A Brief Review on Reading and Writing BraillePublished on
How to Read and Write Braille
Reading and Writing Braille Unwraps the Written Word and Brings Independence
Braille code enables blind and partially sighted people to read and write through touch. People often mistake braille as its own language. The fact is braille is a system of reading and writing in your language without the use of sight. It’s produced in several languages including English, French, Spanish, Chinese, German, Arabic, Italian and Hebrew.
The braille alphabet was invented by Louis Braille (1809-1852), a French teacher of the blind. It consists of patterns of raised dots arranged in cells of up to six dots in a 3-by-2 configuration. Each cell’s dot arrangement represents a braille letter, numeral or punctuation mark. Many frequently used words and letter combos also have their own single-cell pattern contractions.
Braille Code Versions:
- Grade 1: consists of the 26 standard letters of the alphabet and punctuation. It’s mainly used by people who just started reading braille.
- Grade 2: consists of the 26 standard letters of the alphabet, punctuation and contractions. The contractions are employed to save time space because a braille page cannot fit as much text as a standard printed page. Books, signs in public places, menus, and most other braille materials are written in Grade 2 braille. The abbreviated contractions also make reading and writing braille much faster.
- Grade 3: is used only in personal letters, diaries, and notes. It is a kind of shorthand, with entire words shortened to a few letters. Codes have also been established for music braille and mathematical notation, called Nemeth braille.
I could give you a long list of examples like “the letter “A” is written with only dot 1” or “the letter “D” has dots 1, 4, and 5” but that would be pretty useless & boring without visual references. Instead of doing that, you can simply take a look at the braille alphabet below.
Reading and Writing Braille Capitalization
Braille doesn’t have a separate alphabet of capital letters like regular print does. Capital letters are indicated by placing a dot-6 in front of the letter to be capitalized. Two capital signs mean the whole word is capitalized.
Reading and Writing Braille Numerals
Braille numbers are made using the first ten letters of the alphabet, “a” through “j”, with a special number sign in front (dots 3, 4, 5, and 6). A = 1, B = 2, C = 3, etc.
These days most braille isn’t written at all; it’s usually typed onto paper using a braille typewriter. Machines like the Perkins Brailler are great for braille writing and are easy to use but sometimes too expensive for individuals to purchase. For the sake of this article I’m going to focus on manual braille writing; which is the first thing most braille readers are taught. The slate and stylus are tools used to write braille manually and can be compared to paper and pencil. A slate is a metal or plastic guide that opens with a hinge on one end and is available in many different shapes and sizes. The stylus is a small tool; only about 3 inches long, with a metal pointer at one end and a wooden or plastic knob/handle at the other end. Heavy, card-stock paper is placed into the slate and the stylus is used to punch holes in the paper. The resulting holes are the raised dot pattern that will be read by touch.
You have to be a pretty proficient braille reader to have any success using the slate and stylus. I think that has a lot to do with why a lot of readers prefer a typewriter or braille transcription computer software that’s printed using an embosser. Let me explain…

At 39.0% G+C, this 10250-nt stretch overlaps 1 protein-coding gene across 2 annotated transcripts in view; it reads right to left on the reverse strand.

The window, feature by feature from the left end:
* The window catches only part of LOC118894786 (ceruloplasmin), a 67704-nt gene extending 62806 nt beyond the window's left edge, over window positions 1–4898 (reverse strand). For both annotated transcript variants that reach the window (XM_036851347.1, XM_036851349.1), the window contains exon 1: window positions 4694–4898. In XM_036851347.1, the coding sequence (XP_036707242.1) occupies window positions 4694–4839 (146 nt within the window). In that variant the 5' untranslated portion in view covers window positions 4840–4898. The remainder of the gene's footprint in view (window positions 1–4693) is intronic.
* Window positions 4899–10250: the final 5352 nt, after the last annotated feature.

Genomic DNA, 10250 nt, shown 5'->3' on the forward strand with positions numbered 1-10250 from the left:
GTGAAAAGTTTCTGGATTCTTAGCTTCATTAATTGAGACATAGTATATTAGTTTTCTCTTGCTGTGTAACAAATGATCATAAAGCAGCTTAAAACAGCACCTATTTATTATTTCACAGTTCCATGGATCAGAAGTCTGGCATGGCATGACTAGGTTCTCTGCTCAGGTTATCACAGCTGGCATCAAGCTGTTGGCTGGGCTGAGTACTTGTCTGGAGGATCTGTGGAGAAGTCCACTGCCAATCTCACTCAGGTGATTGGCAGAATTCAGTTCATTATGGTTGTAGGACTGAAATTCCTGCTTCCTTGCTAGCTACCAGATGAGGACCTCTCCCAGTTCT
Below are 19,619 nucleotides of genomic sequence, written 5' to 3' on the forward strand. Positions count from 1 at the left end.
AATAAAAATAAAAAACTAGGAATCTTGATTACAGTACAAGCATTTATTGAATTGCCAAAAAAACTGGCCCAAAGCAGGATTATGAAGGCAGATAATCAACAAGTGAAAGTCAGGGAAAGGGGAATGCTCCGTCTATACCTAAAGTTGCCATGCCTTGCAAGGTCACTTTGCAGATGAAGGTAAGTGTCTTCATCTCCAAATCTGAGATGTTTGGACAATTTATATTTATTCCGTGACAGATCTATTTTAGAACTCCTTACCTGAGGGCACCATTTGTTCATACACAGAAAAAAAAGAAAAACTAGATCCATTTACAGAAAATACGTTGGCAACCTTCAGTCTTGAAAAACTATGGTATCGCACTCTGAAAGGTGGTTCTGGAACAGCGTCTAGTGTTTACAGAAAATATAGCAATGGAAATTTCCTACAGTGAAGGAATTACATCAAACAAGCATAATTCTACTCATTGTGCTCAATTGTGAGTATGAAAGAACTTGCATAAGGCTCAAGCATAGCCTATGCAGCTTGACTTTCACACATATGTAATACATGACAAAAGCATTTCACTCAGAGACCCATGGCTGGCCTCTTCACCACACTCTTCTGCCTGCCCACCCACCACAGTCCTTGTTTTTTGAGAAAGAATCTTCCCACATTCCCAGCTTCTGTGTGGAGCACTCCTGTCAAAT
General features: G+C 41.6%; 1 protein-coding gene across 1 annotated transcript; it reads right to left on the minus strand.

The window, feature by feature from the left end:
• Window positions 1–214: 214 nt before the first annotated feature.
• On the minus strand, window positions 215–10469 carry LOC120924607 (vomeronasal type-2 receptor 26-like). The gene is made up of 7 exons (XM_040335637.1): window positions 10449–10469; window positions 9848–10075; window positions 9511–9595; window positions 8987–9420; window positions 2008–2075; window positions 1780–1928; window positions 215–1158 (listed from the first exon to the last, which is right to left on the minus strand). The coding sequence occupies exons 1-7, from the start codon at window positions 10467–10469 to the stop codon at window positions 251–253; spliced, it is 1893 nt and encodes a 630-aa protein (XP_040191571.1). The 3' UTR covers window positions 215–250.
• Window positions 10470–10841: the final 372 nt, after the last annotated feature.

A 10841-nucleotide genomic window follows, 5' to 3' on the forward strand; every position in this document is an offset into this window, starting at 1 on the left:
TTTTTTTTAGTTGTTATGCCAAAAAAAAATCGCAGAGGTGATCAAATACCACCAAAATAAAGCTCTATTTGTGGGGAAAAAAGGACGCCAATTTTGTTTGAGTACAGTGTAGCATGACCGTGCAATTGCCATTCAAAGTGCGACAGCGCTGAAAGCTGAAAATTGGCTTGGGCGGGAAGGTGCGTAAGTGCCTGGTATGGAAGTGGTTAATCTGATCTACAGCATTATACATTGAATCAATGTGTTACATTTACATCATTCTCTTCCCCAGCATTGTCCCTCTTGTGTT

If you’re sighted then you’re well aware that writing is done from left to right, and the letters are written in the same order they will be read. Too bad braille isn’t that easy! When using a slate & stylus to write braille, you must write the cells in reverse order; right to left. This way when the paper is removed from the slate and flipped-over for reading; the raised dots (braille cells) will be in the correct order. Confusing huh? This is why I say most people prefer to stick with a braille typewriter. It’s easier to learn and use than the slate & stylus; unless of course you’re a seasoned vet when it comes to reading and writing braille.
Mass Produced Braille
It would take us forever; literally forever, to transcribe everything using a slate and stylus! Or braille typewriters for that matter. So the question remains; what’s the best, most efficient way to produce braille materials in mass quantities? There are two widely used methods; pressed braille and embossed braille. Find out which method is less time consuming & more cost-efficient in an earlier article of mine, Embossed Braille vs. Pressed Braille.
If you’d like more info on specifics of the braille transcription process, check out my latest guest post for Easter Seals Disability Services, “Ever Wonder How Restaurants Get Their Menus in Braille?”
After some hard work, reading and writing braille can be achieved by children and adults alike. It’s an outstanding invention and it’s truly here to stay. Here are a few resources for anyone who wants to become a certified braille reader and writer:
- National Federation of the Blind (NFB) Braille Certification Courses
- The Hadley School for the Blind Braille Courses
If you’re a business owner or a decision maker at your company; feel free to contact Braille Works anytime for your alternative format material needs. We specialize in business-to-business braille, large print & audio transcription services for your blind and visually-impaired customers. You can find us on Facebook, Twitter, LinkedIn and Google+ as well. Drop us a line sometime; we’d love to hear from you!
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